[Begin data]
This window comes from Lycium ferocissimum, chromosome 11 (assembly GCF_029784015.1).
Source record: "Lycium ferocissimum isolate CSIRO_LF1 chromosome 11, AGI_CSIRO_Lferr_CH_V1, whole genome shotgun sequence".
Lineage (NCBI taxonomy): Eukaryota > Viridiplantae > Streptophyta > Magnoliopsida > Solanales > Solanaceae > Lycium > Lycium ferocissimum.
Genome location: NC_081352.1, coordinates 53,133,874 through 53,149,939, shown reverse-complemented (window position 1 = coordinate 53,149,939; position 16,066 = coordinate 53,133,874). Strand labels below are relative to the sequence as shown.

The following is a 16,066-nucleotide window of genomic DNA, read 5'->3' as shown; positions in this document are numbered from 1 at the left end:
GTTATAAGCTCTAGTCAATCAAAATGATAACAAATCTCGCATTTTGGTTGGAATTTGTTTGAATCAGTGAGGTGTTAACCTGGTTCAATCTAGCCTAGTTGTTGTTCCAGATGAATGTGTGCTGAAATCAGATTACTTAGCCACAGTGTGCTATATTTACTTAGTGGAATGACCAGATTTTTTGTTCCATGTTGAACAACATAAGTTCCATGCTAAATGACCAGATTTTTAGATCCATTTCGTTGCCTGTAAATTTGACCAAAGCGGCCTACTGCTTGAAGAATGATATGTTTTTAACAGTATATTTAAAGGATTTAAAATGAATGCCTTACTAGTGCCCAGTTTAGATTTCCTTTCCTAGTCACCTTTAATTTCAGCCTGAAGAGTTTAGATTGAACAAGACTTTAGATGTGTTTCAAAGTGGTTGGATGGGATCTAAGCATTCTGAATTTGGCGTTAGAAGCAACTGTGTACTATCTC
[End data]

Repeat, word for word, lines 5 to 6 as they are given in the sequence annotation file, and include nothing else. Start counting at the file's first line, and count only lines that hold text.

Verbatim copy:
The following is a 16,066-nucleotide window of genomic DNA, read 5'->3' as shown; positions in this document are numbered from 1 at the left end:
GTTATAAGCTCTAGTCAATCAAAATGATAACAAATCTCGCATTTTGGTTGGAATTTGTTTGAATCAGTGAGGTGTTAACCTGGTTCAATCTAGCCTAGTTGTTGTTCCAGATGAATGTGTGCTGAAATCAGATTACTTAGCCACAGTGTGCTATATTTACTTAGTGGAATGACCAGATTTTTTGTTCCATGTTGAACAACATAAGTTCCATGCTAAATGACCAGATTTTTAGATCCATTTCGTTGCCTGTAAATTTGACCAAAGCGGCCTACTGCTTGAAGAATGATATGTTTTTAACAGTATATTTAAAGGATTTAAAATGAATGCCTTACTAGTGCCCAGTTTAGATTTCCTTTCCTAGTCACCTTTAATTTCAGCCTGAAGAGTTTAGATTGAACAAGACTTTAGATGTGTTTCAAAGTGGTTGGATGGGATCTAAGCATTCTGAATTTGGCGTTAGAAGCAACTGTGTACTATCTC